27 February 2018

"The Funeral of Shelley" (Fournier, 1889)

An 1889 oil painting by Louis Édouard Fournier, The Funeral of Shelley, depicts a somber ceremony as the body of Percy Bysshe Shelley is cremated on a Tuscany beach, July 18, 1822.

The scene is wildly inaccurate in all its details.

Death shadowed Mary Shelley’s life. Her very birth came at a terrible cost as her mother died within ten days. As a young woman, Mary would lose three of her four children to childhood illness, and she was still recuperating from a miscarriage that almost killed her when her beloved Percy drowned at sea...

On July 12, Percy’s body washed ashore on a beach near Viareggio and was promptly buried there by locals. Italian health laws prescribed cremation and on July 18, Shelley’s friends and fellow authors carried out the grim ceremony.

Fournier’s 1889 painting depicts a bleak, windswept beach, the witnesses swaddled in heavy coats against the cold. At the back, Mary Shelley kneels in prayer. In the foreground, friends and fellow authors Edward John Trelawny, Hunt and Byron strike dramatic, grieving poses. A peaceful Shelley, as if asleep, is stretched out on his smoking pyre. But it’s all wrong.

July 18 was actually a hot, sunny day. Mary Shelley, as was the custom of the times, did not attend. Leigh Hunt sat out the event in a nearby carriage. Byron, upset at the proceedings and suffering from the heat, cooled off in the surf, eventually to swim out to his own boat, leaving Trelawny alone on the beach. Shelley’s body, badly decomposed, the face and hands gone, was burned in a metal furnace lugged out to the shore by hired help. ..

In the end, Trelawny plucked Shelley’s carbonized heart from the ashes as a gruesome souvenir for himself, but he was eventually persuaded to give it to Mary, who preserved the relic for the rest of her life. Contrary to various reports, the heart was not returned to Shelley’s grave or buried with Mary, in 1851. It was interred with their son, Percy Florence Shelley, in 1889, the very year that Fournier painted The Funeral of Shelley. 
Excerpts from Frankensteinia: The Frankenstein Blog.  My understanding, FWIW, is that the organ plucked from the cremation ashes was likely not Shelley's heart, but more likely his liver.  Perhaps I can look that up sometime.

Things I didn't know about Mary Shelley's "Frankenstein"

Mary Wollstonecraft Godwin Shelley began writing “Frankenstein; or, the Modern Prometheus” when she was eighteen years old, two years after she’d become pregnant with her first child, a baby she did not name. “Nurse the baby, read,” she had written in her diary, day after day, until the eleventh day: “I awoke in the night to give it suck it appeared to be sleeping so quietly that I would not awake it,” and then, in the morning, “Find my baby dead.” With grief at that loss came a fear of “a fever from the milk.” Her breasts were swollen, inflamed, unsucked; her sleep, too, grew fevered. “Dream that my little baby came to life again; that it had only been cold, and that we rubbed it before the fire, and it lived,” she wrote in her diary. “Awake and find no baby.”

Pregnant again only weeks later, she was likely still nursing her second baby when she started writing “Frankenstein,” and pregnant with her third by the time she finished. She didn’t put her name on her book—she published “Frankenstein” anonymously, in 1818, not least out of a concern that she might lose custody of her children—and she didn’t give her monster a name, either. “This anonymous androdaemon,” one reviewer called it. For the first theatrical production of “Frankenstein,” staged in London in 1823 (by which time the author had given birth to four children, buried three, and lost another unnamed baby to a miscarriage so severe that she nearly died of bleeding that stopped only when her husband had her sit on ice), the monster was listed on the playbill as “––––––.”..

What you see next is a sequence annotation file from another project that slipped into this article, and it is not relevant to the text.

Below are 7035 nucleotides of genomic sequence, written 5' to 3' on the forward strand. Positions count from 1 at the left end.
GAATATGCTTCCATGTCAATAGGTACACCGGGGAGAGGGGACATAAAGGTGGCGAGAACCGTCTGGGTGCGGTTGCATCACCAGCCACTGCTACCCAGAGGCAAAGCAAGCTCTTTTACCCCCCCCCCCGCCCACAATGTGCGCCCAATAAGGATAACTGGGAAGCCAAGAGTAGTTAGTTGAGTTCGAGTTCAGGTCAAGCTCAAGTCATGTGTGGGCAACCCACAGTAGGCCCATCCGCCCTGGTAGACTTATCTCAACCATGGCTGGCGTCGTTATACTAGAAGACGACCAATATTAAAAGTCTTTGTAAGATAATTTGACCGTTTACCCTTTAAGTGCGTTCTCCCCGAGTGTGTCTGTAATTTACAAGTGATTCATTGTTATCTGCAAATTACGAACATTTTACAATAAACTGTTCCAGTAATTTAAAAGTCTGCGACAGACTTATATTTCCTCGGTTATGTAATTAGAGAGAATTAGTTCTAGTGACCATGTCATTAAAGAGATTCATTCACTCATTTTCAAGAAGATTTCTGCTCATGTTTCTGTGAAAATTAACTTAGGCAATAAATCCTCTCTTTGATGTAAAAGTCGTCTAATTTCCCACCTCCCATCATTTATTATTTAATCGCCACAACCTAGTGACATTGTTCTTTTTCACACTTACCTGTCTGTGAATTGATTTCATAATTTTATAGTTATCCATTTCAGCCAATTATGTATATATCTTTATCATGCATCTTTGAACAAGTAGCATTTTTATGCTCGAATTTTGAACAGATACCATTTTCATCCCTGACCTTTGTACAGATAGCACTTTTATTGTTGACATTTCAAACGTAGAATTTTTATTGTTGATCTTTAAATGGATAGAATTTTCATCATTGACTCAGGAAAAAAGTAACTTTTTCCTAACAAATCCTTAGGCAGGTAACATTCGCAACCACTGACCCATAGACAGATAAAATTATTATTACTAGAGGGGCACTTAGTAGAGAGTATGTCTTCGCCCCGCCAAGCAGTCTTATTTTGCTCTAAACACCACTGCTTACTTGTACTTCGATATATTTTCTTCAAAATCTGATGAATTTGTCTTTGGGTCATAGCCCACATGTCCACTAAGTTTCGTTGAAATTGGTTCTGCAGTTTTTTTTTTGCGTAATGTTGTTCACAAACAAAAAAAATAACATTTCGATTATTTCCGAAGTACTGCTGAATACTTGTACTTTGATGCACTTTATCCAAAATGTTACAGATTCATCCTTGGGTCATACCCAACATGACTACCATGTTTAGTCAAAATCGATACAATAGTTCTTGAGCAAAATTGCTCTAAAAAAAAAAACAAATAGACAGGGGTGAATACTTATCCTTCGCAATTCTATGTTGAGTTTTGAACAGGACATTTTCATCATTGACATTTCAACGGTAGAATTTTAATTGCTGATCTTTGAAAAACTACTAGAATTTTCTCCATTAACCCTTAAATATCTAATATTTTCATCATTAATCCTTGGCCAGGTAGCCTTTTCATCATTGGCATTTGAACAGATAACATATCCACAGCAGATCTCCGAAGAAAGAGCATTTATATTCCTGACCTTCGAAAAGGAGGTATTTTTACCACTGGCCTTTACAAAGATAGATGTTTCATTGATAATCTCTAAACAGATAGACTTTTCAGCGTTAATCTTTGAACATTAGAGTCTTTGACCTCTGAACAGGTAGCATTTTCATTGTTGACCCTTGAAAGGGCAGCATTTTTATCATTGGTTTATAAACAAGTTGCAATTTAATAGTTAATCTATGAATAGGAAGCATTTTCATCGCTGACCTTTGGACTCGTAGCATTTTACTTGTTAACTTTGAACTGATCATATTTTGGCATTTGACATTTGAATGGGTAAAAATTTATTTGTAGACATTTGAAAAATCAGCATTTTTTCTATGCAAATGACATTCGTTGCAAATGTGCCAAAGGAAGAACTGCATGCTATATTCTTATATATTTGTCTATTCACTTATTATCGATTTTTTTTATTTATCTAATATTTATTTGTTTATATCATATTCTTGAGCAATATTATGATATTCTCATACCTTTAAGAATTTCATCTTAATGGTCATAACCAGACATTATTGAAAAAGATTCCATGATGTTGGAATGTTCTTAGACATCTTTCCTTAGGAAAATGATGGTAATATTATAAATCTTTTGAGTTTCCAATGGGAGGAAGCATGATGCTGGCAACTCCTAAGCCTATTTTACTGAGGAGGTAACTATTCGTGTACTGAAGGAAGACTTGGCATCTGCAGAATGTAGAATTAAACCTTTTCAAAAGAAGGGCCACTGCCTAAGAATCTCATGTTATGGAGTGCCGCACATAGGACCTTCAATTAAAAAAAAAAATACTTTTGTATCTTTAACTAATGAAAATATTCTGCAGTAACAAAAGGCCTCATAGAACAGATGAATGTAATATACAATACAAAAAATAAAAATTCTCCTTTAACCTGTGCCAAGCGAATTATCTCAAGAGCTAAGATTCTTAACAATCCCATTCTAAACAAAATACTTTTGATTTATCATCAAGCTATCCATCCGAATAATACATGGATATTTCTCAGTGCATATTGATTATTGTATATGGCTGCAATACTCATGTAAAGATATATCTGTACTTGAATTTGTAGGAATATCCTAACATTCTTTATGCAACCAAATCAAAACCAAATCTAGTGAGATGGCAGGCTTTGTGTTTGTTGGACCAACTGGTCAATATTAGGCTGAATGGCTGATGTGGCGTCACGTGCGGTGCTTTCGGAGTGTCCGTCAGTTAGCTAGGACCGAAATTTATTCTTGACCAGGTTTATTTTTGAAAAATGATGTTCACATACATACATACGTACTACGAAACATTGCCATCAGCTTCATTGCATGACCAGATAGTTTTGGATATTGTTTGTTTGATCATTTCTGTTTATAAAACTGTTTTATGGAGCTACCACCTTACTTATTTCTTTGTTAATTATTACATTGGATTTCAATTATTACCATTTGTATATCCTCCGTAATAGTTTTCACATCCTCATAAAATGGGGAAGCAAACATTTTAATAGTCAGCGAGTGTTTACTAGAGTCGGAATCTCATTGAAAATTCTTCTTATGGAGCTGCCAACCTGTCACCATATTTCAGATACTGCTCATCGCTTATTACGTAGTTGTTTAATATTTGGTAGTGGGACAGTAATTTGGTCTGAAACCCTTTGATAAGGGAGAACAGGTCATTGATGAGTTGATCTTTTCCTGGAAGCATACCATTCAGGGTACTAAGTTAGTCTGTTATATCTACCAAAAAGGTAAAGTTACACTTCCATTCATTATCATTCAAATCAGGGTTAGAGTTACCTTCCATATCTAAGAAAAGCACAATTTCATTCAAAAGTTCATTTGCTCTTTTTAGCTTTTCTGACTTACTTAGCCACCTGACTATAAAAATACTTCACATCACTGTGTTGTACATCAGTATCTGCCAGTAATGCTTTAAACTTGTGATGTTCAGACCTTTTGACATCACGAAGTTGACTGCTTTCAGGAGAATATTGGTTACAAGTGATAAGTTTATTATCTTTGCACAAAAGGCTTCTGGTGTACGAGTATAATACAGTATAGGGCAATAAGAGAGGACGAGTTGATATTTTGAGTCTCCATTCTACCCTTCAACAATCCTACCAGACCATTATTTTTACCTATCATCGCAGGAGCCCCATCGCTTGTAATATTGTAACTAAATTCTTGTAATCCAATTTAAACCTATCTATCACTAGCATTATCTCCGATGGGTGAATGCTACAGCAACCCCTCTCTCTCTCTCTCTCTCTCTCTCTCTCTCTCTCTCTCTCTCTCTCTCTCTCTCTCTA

Mary Wollstonecraft Godwin Shelley took pains that readers’ sympathies would lie not only with Frankenstein, whose suffering is dreadful, but also with the creature, whose suffering is worse. The art of the book lies in the way Shelley nudges readers’ sympathy, page by page, paragraph by paragraph, even line by line, from Frankenstein to the creature, even when it comes to the creature’s vicious murders, first of Frankenstein’s little brother, then of his best friend, and, finally, of his bride. Much evidence suggests that she succeeded. “The justice is indisputably on his side,” one critic wrote in 1824, “and his sufferings are, to me, touching to the last degree.”..

Likewise, the creature comes of age when he finds Frankenstein’s notebook, recounting his experiment, and learns how he was created, and with what injustice he has been treated. It’s at this moment that the creature’s tale is transformed from the autobiography of an infant to the autobiography of a slave... Given Mary Shelley’s reading of books that stressed the physical distinctiveness of Africans, her depiction of the creature is explicitly racial, figuring him as African, as opposed to European.
Excerpts from a worthwhile longread at The New Yorker.  This year marks the bicentennial of the novel's 1818 publication, so expect many reprints, studies, and tributes.

Adaptive clothing line at Target

Target’s latest women’s fashion line was designed with all bodies in mind, including those with disabilities and sensory-sensitivities. On Monday, Target announced its clothing line, Universal Thread, will feature sensory-friendly and adaptive clothing items.

Universal Thread will be available starting February 4, in stores and online, with prices ranging from $5 to $39.99. The design team worked with almost 1,000 women to figure out the biggest qualms when shopping for jeans.